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I was reading about memory hierarchy and I read that you can built a computer with just cache but it wouldn't be cost effective. I was wonderig if super computers are made with only cache technology?

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 – dmckee Oct 5 '11 at 20:30
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Perhaps its a misunderstanding that supercomputers are primarily about speed, because that's not necessarily the case.

Supercomputers are about computing, about power. Dealing with very large sets of data containing very large or very complex values very quickly. This doesn't require speed so much as power: super-wide buses, huge instruction sets, and the ability to send huge amounts of data around to various places pretty quickly.

That last part is the only part where "speed" as we generally conceive of it really comes in and it's generally dealt with by using superfast networking, because most supercomputers are just too large for information to be shuttled between components by pathways etched in silicone.

I suppose it may be easy to misunderstand this as well. Super computers are definitely fast. Faster than anything Alienware and $10k can get you. But most of their ability, the power, comes not from speed so much as that ability, previously stated, to do complex things with huge chunks of data all at once.

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Interesting, huge instruction sets, as in CISC? I'd like to check out documentation of an example of a modern supercomputer with CISC's instruction set. – mring Oct 5 '11 at 18:06
I suppose there are computers that qualify as "supercomputers" that run x86, but I'd also imagine they're not that fast, relatively speaking. Other computers such as those used for weather prediction (Japan's got a few of these monsters) are most likely running completely custom architectures and instruction sets custom designed for running the complex modelling they excel at. – music2myear Oct 5 '11 at 19:21
I'm not sure if CISC is a requirement for super or is a consequence of low costs. But the top500 statistics points that Power, Sparc and NEC processors just have 9.6% of the "market" there, with Intel and AMD having the remaining >90%. – woliveirajr Oct 5 '11 at 19:50 maintains a list so you can see what makes a "supercomputer" by their particular standards. There are a lot of big clusters of fairly work-a-day machines plus some special purpose architectures. – dmckee Oct 5 '11 at 20:30
@music2myear: I think super computers should be more like powerful embedded systems. As they are designed to perform just one task, speed can also be optimized to a very large extend from the design. – Fahad Uddin Oct 5 '11 at 22:55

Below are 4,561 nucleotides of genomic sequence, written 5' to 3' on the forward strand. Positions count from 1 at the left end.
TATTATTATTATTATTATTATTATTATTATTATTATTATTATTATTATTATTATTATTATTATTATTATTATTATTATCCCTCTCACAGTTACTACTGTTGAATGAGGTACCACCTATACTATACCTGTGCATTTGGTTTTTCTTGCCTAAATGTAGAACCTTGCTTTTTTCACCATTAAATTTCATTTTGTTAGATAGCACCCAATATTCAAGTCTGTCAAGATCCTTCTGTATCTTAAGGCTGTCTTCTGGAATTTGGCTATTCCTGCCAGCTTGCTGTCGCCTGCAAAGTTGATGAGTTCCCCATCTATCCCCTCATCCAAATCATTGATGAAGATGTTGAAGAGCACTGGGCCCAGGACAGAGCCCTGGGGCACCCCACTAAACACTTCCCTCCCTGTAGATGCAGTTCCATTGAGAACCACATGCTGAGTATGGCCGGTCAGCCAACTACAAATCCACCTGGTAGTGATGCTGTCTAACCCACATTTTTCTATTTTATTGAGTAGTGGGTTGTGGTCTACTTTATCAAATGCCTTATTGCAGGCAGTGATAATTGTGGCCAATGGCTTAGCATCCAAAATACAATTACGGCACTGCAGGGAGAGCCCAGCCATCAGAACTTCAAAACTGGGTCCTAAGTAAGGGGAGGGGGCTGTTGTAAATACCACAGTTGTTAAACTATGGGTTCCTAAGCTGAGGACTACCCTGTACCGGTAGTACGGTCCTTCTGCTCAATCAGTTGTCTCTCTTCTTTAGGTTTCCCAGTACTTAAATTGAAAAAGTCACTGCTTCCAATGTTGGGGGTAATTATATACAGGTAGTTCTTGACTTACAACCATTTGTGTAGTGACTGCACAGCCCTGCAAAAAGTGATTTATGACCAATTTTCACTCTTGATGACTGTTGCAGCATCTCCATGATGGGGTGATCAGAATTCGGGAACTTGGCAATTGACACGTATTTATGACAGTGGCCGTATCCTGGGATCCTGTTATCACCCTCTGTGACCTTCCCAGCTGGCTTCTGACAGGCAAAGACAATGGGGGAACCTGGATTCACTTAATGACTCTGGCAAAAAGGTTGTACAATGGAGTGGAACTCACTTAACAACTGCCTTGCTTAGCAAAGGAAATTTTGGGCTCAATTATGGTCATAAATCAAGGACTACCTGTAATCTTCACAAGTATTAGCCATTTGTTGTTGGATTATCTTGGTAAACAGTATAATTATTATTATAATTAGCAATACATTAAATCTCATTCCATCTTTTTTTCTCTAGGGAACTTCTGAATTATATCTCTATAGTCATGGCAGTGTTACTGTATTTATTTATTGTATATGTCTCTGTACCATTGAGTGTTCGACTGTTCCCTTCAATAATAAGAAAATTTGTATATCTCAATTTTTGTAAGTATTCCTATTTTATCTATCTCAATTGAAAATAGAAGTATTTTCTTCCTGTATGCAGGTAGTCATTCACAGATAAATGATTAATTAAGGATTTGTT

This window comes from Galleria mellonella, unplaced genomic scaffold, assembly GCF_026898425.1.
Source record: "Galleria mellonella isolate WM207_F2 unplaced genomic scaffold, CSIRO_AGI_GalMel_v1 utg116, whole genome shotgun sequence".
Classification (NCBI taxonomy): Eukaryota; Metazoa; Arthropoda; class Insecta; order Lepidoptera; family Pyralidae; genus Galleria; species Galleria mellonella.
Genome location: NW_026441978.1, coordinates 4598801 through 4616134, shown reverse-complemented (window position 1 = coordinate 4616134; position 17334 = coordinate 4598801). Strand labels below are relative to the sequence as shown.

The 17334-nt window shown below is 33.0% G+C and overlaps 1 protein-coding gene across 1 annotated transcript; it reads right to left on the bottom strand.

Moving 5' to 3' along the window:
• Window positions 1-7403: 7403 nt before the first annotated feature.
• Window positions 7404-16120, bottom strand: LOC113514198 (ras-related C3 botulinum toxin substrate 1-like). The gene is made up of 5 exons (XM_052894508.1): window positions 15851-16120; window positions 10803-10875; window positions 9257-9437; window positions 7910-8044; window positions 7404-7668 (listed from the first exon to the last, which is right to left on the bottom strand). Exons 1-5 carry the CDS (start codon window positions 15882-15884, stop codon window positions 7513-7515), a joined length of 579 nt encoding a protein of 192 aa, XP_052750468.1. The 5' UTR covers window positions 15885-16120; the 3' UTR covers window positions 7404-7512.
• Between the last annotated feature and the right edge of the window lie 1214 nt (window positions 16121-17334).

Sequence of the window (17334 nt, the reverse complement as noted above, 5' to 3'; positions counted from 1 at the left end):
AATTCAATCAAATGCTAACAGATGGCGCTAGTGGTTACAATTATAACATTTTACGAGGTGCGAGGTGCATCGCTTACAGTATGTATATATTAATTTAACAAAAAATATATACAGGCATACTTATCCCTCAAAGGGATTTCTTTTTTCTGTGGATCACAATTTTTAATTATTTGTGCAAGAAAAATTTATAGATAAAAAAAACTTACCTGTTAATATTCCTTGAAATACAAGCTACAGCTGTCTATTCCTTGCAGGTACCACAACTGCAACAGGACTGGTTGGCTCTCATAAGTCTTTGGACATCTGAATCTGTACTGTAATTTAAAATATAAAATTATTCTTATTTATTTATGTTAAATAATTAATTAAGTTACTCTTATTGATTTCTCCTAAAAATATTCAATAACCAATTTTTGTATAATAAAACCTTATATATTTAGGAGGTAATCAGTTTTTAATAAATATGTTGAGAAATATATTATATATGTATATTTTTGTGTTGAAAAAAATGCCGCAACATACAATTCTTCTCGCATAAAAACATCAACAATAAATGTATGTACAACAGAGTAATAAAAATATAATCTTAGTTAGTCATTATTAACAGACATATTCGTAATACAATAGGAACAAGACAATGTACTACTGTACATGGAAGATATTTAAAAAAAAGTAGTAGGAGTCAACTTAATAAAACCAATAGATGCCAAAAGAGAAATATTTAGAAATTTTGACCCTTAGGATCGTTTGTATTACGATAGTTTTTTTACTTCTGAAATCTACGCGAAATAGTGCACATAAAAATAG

no... supercomputers have regular memory, too. Example:

The Cray XT4, introduced in 2006 added support for DDR2 memory, newer dual-core and future quad-core Opteron processors.

source: wikipedia

Another example from Cray:

The Cray XK6 is an enhanced version of the Cray XE6 supercomputer, announced in May 2011.[1] The XK6 uses the same "blade" architecture of the XE6, with each XK6 blade comprising four compute "nodes". Each node consists of a 16-core AMD Opteron 6200 processor with 16 or 32 GB of DDR3 RAM and an Nvidia Tesla X2090 GPGPU with 6 GB of GDDR5 RAM, the two connected via PCI Express 2.0.[2] Two Gemini router ASICs are shared between the nodes on a blade, providing a 3-dimensional torus network topology between nodes.

source: wikipedia

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By "cache technology" you are probably referring to the high-speed static RAM used for holding the memory data prefetched from main memory and/or not yet writtem out to main memory. You are probably not referring to the content-addressable memory used for holding the address tags.

There was a time (post ferrite core but before the 1990s and the proliferation of PCs) when static RAM was used to populate the main memory of computers. As demand for memory capacity (total amount of memory installed) and density (memory per square inch of board area) increased, the paradigm of a simple memory subsystem using SRAM evolved into using dynamic RAM (that needed refresh circuitry) with cache to compensate for slower memory read/write cycles. The huge shift from SRAM to DRAM production has made a small price differential into a huge one, in addition to the power consumption and physical density disadvantages.

A (super)computer could be built using SRAM rather than DRAM for main memory, but the cost-to-benefit ratio is low. SRAM only gets you raw memory speed, but DRAM augmented with modern cache technology can almost match that speed with less cost, volume and power consumption.

Memory speed is only one parameter in overall computer performance. For supercomputers processing throughput is often improved by using parallelism, rather than the fastest technology money can buy. Parallelism by doubling the width of memory data bus. Parallelism by using multiple processors. One of the first demonstrations of an inexpensive massive parallel computer was based on 64(?) Intel i386 processors at CalTech.

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